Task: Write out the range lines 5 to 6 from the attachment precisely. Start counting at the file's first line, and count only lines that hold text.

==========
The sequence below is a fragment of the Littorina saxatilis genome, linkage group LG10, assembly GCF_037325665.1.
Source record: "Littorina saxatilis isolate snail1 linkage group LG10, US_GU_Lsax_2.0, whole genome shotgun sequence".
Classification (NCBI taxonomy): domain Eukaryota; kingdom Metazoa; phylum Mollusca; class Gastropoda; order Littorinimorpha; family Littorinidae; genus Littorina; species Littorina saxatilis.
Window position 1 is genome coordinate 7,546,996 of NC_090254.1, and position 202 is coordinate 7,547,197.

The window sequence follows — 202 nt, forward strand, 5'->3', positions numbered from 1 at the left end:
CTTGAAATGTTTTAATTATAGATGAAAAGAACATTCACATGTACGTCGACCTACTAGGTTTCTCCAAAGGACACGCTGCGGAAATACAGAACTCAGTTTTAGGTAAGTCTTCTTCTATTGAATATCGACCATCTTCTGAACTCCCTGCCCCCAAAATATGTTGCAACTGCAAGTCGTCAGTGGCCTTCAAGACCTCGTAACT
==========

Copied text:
The window sequence follows — 202 nt, forward strand, 5'->3', positions numbered from 1 at the left end:
CTTGAAATGTTTTAATTATAGATGAAAAGAACATTCACATGTACGTCGACCTACTAGGTTTCTCCAAAGGACACGCTGCGGAAATACAGAACTCAGTTTTAGGTAAGTCTTCTTCTATTGAATATCGACCATCTTCTGAACTCCCTGCCCCCAAAATATGTTGCAACTGCAAGTCGTCAGTGGCCTTCAAGACCTCGTAACT